Priscilla, who had a good deal of experience of boats, knew that her aunt's fears were well founded. But she had not yet reached the age at which a girl thinks it desirable to be clean, tidy and well dressed when she goes to meet a strange cousin. She treated Miss Lentaigne's opposition as beneath contempt.

"I must bathe," she said, "It's the first day of the hols."

"Holidays," said Miss Lentaigne.

"Sylvia Courtney," said Priscilla, "who won the prize for English literature at school calls them 'hols.'"

"That," said Sir Lucius, "settles it. The authority of any one who wins a first prize in English literature——"

"And besides," said Priscilla, "she said it, hols that is, to Miss Pettigrew when she was asking when they began. She didn't object."

Miss Lentaigne poured out her second cup of tea in silence. Against Miss Pettigrew's tacit approval of the word there was no arguing. Miss Pettigrew, the head of a great educational establishment, does more than win, she awards prizes in English literature.

Priscilla, released from the tedium of the breakfast table, sped down the long avenue on her bicycle. Across the handle bars was tied a bundle, her towel and scarlet bathing dress. From the back of the saddle, wobbling perilously, hung a much larger bundle, a new lug sail, the fruit of hours and hours of toilsome needlework on the wet days of the Christmas "hols."

From the gate at the end of the avenue the road runs straight and steep into the village. At the lower end of the village is the harbour, with its long, dilapidated quay. This is the centre of the village life. Here are, occasionally, small coasting steamers laden with coal or flour, and heavy brigantines or topsail schooners which have felt their way from distant English ports round a wildly inhospitable stretch of coast. Here, almost always, are the bluff-bowed hookers from the outer islands, seeking cargoes of flour and yellow Indian meal, bringing in exchange fish, dried or fresh, and sometimes turf for winter fuel. Here are smaller boats from nearer islands which have come in on the morning tide carrying men and women bent on marketing, which will spread brown sails in the evening and bear their passengers home again. Here at her red buoy lies Sir Lucius' smartly varnished pleasure boat, the Tortoise, reckoned "giddy" in spite of her name by staid, cautious island folk; but able, with her centre board and high peaked gunter lug to sail round and round any other boat in the bay. Here, brilliantly green, lies Priscilla's boat, the Blue Wanderer, a name appropriate two years ago when she was blue, less appropriate last year, when Peter Walsh made a mistake in buying paint, and grieved Priscilla greatly by turning out the Blue Wanderer a sober grey. This year, though the name still sticks to her, it is less suitable still, for Priscilla, buying the paint herself at Easter time, ordained that the Blue Wanderer should be green.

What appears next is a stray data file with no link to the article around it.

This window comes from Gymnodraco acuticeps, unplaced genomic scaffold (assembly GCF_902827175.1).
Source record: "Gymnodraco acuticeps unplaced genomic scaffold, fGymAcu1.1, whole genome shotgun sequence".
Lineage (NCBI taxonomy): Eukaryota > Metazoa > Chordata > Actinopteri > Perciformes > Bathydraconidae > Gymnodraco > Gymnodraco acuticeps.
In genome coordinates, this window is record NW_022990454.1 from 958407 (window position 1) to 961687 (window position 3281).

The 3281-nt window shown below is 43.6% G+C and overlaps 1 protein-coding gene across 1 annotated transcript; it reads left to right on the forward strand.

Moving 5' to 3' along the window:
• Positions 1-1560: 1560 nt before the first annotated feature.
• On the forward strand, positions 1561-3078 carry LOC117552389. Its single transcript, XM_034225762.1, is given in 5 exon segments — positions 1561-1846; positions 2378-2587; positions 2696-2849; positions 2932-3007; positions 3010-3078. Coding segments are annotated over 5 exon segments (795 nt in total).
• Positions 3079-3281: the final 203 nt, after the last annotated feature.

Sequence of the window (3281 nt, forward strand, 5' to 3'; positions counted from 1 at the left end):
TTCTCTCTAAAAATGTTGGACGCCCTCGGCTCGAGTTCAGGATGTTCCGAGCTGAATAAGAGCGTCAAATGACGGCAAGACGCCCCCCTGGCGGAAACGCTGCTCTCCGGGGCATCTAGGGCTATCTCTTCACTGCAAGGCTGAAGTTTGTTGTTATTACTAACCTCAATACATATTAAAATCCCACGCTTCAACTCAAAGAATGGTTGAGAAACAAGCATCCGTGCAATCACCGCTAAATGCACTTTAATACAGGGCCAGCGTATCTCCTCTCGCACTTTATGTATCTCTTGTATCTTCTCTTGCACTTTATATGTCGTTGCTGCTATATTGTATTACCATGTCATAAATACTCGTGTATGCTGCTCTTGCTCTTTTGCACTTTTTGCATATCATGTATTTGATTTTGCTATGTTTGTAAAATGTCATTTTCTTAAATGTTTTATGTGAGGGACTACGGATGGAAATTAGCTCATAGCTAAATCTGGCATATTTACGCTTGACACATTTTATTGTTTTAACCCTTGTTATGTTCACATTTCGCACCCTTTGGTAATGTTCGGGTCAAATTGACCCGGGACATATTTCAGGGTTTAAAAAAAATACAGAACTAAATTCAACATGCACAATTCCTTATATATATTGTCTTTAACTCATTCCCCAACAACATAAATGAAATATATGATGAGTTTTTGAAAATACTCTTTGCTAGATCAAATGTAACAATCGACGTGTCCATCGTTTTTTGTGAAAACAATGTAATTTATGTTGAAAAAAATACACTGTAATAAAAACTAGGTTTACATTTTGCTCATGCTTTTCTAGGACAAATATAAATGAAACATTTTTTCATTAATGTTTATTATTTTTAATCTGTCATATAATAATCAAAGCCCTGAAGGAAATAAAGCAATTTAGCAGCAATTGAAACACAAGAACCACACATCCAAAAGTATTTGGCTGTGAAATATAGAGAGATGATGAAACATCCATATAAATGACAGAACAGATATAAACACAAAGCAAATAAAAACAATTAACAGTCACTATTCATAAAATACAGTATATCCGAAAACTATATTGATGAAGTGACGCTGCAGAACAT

Above the quay, at the far side of the fair green, stands Brannigan's shop, a convenient and catholic establishment. To the left of the door as you enter, is the shop of a publican, equipped with a bar and a sheltering partition for modest drinkers. To the right, if you turn that way, is a counter at which you can buy anything, from galvanised iron rowlocks to biscuits and jam. On the low window sills of both windows sit rows of men who for the most part earn an honest living by watching the tide go in and out and by making comments on the boats which approach or leave the quay. It is difficult to find out who pays them for doing these things, but it is plain that some one does, for they are not men of funded property, and yet they live, live comfortably, drink, smoke, eat occasionally and are sufficiently clothed. Of only one among them can it be said with certainty that he is in receipt of regular pay from anybody. Peter Walsh earns five shillings a week by watching over the Tortoise and the Blue Wanderer.